Göreme, Cappadocia Day 3: Göreme Open Air Museum

Our final day in Göreme started out rainy and overcast. This turned out to be a good thing as it lessened crowds. Along with being a Monday (rather than a busier weekend), this meant weekend-trippers were less likely to stay an extra day and we only had to contend with out-of-country folks.

I woke early to see if there were hot air balloons (there were not) and then decided to walk around an empty Göreme. The town sleeps in when there are not hot air balloon launches, but I found an open coffee shop and got a chai latte and hot chocolates for the kids (DH declined a coffee in favor of more sleep). We had a slower start to the day, as breakfast didn’t start til 8. Instead of a buffet this time, we had mini plates of Turkish breakfast as they had fewer people staying at the hotel. But they also made Gözleme and did hard boiled eggs for DD (her preferred way to eat eggs), so we were all happy.

After breakfast the kids tried out the large bathtub, which was incredibly slow to fill and the drain plug didn’t work well so it kept leaking. We never did get it high enough to turn on the jets, which disappointed them.

After check out, we headed to Göreme Open Air Museum, which we had skipped the day before due to crowds. We hoped a rainy Monday would be the right time to visit and we were right! The parking lot is down the hill from the entrance and the place is clearly designed for tour buses and crowds. There are many vendor stalls outside, a dondurma (ice cream) man, pay bathrooms, and camels.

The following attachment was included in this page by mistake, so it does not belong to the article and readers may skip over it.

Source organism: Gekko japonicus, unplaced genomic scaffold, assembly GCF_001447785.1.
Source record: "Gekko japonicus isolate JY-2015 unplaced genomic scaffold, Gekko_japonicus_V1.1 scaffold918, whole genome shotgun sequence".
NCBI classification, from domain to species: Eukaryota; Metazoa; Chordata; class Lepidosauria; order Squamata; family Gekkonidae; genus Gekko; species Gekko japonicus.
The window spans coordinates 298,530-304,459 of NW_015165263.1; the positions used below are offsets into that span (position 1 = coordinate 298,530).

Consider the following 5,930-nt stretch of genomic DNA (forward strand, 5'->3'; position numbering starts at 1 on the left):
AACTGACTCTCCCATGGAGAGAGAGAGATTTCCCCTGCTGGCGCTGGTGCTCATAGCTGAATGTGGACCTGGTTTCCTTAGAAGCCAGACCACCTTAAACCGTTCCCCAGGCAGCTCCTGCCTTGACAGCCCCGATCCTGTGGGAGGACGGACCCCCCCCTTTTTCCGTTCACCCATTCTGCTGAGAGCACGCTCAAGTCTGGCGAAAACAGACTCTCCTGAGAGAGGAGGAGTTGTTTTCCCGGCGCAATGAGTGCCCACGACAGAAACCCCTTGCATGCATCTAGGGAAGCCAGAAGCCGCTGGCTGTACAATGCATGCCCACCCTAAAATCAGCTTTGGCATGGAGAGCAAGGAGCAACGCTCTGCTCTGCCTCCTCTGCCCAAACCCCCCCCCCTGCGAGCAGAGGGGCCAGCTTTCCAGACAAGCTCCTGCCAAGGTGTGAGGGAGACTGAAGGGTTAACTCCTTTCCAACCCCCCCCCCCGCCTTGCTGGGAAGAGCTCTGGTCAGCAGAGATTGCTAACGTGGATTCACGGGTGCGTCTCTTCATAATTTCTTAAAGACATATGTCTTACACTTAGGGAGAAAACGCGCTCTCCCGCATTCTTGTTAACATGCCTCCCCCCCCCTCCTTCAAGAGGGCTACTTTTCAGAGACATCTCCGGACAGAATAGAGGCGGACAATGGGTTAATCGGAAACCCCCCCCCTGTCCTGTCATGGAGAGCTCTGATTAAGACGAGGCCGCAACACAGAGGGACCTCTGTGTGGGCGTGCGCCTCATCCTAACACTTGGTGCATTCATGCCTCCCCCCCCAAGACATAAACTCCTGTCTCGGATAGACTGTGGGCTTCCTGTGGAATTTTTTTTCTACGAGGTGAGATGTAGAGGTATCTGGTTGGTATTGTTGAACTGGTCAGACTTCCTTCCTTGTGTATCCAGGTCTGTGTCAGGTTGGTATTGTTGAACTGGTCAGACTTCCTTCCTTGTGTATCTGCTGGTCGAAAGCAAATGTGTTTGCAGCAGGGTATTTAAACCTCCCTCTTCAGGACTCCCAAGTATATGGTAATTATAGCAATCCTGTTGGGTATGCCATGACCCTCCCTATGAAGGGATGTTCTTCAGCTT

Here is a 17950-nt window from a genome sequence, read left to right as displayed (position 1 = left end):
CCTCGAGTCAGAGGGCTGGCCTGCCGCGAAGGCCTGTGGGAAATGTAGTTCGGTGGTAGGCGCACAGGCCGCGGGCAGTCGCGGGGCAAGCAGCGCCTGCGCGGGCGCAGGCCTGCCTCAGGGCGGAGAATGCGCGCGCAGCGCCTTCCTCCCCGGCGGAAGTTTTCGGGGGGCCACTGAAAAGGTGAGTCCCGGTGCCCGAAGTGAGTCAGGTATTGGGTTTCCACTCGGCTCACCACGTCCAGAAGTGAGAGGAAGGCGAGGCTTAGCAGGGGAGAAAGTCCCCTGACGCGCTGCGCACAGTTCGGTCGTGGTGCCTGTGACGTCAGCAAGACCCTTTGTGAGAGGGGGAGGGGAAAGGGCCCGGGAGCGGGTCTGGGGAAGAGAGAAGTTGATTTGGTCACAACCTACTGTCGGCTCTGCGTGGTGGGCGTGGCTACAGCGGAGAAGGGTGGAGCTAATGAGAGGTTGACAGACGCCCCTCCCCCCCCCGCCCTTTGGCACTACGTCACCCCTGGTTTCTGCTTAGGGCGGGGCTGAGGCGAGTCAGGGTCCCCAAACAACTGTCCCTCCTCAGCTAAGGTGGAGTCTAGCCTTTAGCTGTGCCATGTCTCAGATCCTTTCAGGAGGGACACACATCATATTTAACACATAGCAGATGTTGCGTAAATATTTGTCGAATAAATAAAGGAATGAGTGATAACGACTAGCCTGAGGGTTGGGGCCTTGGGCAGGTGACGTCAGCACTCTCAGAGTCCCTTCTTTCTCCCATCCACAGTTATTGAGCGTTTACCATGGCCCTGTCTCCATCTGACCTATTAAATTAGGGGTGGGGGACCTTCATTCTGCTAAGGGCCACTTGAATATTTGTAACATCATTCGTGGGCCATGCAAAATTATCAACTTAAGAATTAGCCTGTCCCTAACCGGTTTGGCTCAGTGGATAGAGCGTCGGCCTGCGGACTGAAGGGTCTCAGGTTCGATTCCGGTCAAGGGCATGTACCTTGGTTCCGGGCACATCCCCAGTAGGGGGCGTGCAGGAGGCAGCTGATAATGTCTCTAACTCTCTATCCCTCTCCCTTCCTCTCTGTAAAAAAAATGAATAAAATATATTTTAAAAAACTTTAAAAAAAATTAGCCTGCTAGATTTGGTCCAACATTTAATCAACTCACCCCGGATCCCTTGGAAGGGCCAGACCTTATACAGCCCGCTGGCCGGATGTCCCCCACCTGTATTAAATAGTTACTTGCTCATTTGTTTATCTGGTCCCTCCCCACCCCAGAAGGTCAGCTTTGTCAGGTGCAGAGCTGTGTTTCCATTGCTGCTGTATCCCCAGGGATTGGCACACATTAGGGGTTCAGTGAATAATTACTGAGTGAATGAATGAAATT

After the uphill walk, we got our tickets (Musekart worked) and headed in. Unlike Zelve Open Air Museum, it has wide walking paths (stones), stairs or steps, and much easier walking. You do a big loop, going into the various buildings. A large number of them were religious-focused or churches. Many had paintings inside. Photography is not allowed inside any of the ones with paint.

Aside from a tour group that seemed to be from Mexico, we didn’t encounter many other people. Very easy to distance and to see things alone. It is built on a hill, so you do have some uphill/downhill walks, and many of the rock buildings have steps or stairs or low entries that require ducking. But overall, much easier walking than Zelve.

If you want to go inside the Dark Church there is an extra charge. I think it was about 25 tl per person. Musekart did not work, and kids also had to pay. It was worth the extra cost I think to do it once. Inside the cave church, the walls were COVERED with art work. Most of it was from Jesus’ life and death. It was really interesting.

We ended in a large gift shop and then headed down to the parking lot. On the way down, we went into Tokalı Church, which was included with your Open Air Museum ticket/Musekart. It also had a lot of painted walls and was under some renovation. If you’re on a budget, you could skip the Dark Church and only do Tokalı Church and still see some interesting paintings.

Once back in Göreme, we ate lunch at Haruna, which had great views of the town. It is part of a hotel and is roof level. It was our priciest meal of the trip, but really delicious. We had 2 Carus Kebab (their house speciality), 2 burgers, 1 glass of wine, 1 salad, 1 soup, and water for everyone. Total was 505 tl (about $62). DD was very impressed with the bathroom, which was all black. Their menu and more information is here.

Ended our time in Göreme with a glass of hot wine at Mozaik. It was fairly empty when we were there and DH and I enjoyed our wine at one table, while the kids occupied themselves at another! DD loved doing her activity book all weekend and DS played with PlusPlus Blocks (that he only gets when we go to restaurants).

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